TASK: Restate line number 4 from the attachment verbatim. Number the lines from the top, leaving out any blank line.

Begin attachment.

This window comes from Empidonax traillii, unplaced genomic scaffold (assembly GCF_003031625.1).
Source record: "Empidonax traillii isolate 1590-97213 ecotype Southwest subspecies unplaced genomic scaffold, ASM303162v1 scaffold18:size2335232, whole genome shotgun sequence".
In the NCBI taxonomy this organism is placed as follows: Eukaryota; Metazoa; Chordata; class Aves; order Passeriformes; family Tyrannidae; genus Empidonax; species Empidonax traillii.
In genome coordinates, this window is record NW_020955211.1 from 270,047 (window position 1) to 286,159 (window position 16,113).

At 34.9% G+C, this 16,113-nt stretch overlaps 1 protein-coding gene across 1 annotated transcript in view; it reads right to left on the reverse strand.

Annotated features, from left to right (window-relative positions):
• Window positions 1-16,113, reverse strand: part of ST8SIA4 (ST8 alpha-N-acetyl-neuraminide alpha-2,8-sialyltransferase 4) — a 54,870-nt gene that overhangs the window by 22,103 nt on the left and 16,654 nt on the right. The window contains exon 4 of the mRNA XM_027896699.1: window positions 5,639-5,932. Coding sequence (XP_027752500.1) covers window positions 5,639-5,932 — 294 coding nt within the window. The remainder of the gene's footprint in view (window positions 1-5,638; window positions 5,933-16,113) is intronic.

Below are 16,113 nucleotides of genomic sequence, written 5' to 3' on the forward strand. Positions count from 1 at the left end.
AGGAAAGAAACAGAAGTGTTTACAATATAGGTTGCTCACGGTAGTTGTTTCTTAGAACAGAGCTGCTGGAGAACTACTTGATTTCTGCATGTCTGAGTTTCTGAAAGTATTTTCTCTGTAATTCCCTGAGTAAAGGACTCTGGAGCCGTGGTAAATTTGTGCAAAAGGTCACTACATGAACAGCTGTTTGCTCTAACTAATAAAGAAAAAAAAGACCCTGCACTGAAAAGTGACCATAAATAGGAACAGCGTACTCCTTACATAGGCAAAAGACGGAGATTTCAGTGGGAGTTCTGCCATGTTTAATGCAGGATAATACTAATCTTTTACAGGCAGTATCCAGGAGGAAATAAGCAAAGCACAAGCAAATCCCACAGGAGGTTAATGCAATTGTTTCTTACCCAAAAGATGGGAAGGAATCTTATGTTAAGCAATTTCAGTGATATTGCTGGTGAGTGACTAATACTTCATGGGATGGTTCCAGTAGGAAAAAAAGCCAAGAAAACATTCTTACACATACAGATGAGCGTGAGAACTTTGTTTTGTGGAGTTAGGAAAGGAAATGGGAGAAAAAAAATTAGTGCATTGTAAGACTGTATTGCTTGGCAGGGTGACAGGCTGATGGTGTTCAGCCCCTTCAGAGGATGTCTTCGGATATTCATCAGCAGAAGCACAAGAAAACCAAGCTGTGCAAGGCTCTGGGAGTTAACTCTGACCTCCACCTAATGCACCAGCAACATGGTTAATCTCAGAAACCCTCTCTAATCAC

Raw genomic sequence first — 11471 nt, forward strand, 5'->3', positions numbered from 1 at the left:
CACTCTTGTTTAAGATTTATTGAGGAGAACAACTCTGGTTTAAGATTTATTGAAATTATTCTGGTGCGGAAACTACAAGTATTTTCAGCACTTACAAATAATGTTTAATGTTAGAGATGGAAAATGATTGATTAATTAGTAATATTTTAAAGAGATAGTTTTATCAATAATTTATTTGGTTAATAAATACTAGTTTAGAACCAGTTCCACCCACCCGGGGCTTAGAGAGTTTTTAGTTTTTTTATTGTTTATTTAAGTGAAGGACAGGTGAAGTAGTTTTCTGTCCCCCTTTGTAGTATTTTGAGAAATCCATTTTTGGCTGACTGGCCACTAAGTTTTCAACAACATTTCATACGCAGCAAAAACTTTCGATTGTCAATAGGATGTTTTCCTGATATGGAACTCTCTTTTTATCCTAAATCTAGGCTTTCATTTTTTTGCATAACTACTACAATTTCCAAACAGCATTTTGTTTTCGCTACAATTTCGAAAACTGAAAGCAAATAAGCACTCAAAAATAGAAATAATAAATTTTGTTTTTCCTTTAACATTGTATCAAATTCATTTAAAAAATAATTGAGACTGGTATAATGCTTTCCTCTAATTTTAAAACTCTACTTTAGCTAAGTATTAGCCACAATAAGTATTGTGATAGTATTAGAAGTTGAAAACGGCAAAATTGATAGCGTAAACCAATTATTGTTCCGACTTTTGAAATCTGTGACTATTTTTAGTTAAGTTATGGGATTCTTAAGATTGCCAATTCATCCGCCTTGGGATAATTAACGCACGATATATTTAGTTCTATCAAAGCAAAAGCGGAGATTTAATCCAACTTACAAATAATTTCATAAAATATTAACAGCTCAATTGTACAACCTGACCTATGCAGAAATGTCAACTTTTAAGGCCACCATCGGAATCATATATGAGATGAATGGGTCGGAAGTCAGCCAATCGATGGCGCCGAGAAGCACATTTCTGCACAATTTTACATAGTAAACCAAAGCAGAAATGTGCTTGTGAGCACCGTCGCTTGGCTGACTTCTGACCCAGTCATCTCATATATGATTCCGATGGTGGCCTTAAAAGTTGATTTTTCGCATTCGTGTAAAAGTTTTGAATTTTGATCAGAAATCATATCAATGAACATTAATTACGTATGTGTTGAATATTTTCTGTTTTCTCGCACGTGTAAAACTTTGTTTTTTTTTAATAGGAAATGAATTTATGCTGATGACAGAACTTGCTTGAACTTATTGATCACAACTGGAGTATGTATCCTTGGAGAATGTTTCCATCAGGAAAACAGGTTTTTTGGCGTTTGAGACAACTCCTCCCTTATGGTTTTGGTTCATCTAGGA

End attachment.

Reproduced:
In genome coordinates, this window is record NW_020955211.1 from 270,047 (window position 1) to 286,159 (window position 16,113).